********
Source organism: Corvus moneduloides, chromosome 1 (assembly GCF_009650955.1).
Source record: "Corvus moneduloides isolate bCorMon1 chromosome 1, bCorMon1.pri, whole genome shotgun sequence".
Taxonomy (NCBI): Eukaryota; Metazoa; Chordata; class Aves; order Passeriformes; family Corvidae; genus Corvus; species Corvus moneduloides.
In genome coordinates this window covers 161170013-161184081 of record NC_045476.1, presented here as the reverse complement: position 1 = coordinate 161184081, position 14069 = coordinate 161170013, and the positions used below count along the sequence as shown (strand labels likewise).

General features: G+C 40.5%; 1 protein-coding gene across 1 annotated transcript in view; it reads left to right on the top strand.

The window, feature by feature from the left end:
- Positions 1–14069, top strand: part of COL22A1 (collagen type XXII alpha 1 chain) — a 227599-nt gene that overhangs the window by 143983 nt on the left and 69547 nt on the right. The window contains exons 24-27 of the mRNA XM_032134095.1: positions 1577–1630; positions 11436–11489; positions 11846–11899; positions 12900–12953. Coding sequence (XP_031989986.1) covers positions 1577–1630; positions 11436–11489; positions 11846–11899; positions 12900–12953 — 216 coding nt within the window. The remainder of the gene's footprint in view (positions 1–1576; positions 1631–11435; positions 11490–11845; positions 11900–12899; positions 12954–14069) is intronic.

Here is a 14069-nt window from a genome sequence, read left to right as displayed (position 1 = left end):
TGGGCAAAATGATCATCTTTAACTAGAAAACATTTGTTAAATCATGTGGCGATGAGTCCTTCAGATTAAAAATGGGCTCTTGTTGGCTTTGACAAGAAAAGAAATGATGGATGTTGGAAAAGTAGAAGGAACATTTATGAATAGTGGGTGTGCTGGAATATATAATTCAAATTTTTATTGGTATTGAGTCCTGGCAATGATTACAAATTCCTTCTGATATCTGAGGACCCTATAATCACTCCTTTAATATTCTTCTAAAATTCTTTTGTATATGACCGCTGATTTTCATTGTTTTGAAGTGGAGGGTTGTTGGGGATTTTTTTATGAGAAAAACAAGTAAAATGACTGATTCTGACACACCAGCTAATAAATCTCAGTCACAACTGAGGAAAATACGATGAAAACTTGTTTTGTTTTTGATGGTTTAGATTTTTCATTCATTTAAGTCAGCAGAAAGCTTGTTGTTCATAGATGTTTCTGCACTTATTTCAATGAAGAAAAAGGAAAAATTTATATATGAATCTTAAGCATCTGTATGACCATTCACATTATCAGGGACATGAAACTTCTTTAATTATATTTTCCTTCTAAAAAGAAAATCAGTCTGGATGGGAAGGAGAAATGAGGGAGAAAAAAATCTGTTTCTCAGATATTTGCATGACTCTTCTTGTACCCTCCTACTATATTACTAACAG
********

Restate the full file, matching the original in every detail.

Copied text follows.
Source organism: Corvus moneduloides, chromosome 1 (assembly GCF_009650955.1).
Source record: "Corvus moneduloides isolate bCorMon1 chromosome 1, bCorMon1.pri, whole genome shotgun sequence".
Taxonomy (NCBI): Eukaryota; Metazoa; Chordata; class Aves; order Passeriformes; family Corvidae; genus Corvus; species Corvus moneduloides.
In genome coordinates this window covers 161170013-161184081 of record NC_045476.1, presented here as the reverse complement: position 1 = coordinate 161184081, position 14069 = coordinate 161170013, and the positions used below count along the sequence as shown (strand labels likewise).

General features: G+C 40.5%; 1 protein-coding gene across 1 annotated transcript in view; it reads left to right on the top strand.

The window, feature by feature from the left end:
- Positions 1–14069, top strand: part of COL22A1 (collagen type XXII alpha 1 chain) — a 227599-nt gene that overhangs the window by 143983 nt on the left and 69547 nt on the right. The window contains exons 24-27 of the mRNA XM_032134095.1: positions 1577–1630; positions 11436–11489; positions 11846–11899; positions 12900–12953. Coding sequence (XP_031989986.1) covers positions 1577–1630; positions 11436–11489; positions 11846–11899; positions 12900–12953 — 216 coding nt within the window. The remainder of the gene's footprint in view (positions 1–1576; positions 1631–11435; positions 11490–11845; positions 11900–12899; positions 12954–14069) is intronic.

Here is a 14069-nt window from a genome sequence, read left to right as displayed (position 1 = left end):
TGGGCAAAATGATCATCTTTAACTAGAAAACATTTGTTAAATCATGTGGCGATGAGTCCTTCAGATTAAAAATGGGCTCTTGTTGGCTTTGACAAGAAAAGAAATGATGGATGTTGGAAAAGTAGAAGGAACATTTATGAATAGTGGGTGTGCTGGAATATATAATTCAAATTTTTATTGGTATTGAGTCCTGGCAATGATTACAAATTCCTTCTGATATCTGAGGACCCTATAATCACTCCTTTAATATTCTTCTAAAATTCTTTTGTATATGACCGCTGATTTTCATTGTTTTGAAGTGGAGGGTTGTTGGGGATTTTTTTATGAGAAAAACAAGTAAAATGACTGATTCTGACACACCAGCTAATAAATCTCAGTCACAACTGAGGAAAATACGATGAAAACTTGTTTTGTTTTTGATGGTTTAGATTTTTCATTCATTTAAGTCAGCAGAAAGCTTGTTGTTCATAGATGTTTCTGCACTTATTTCAATGAAGAAAAAGGAAAAATTTATATATGAATCTTAAGCATCTGTATGACCATTCACATTATCAGGGACATGAAACTTCTTTAATTATATTTTCCTTCTAAAAAGAAAATCAGTCTGGATGGGAAGGAGAAATGAGGGAGAAAAAAATCTGTTTCTCAGATATTTGCATGACTCTTCTTGTACCCTCCTACTATATTACTAACAG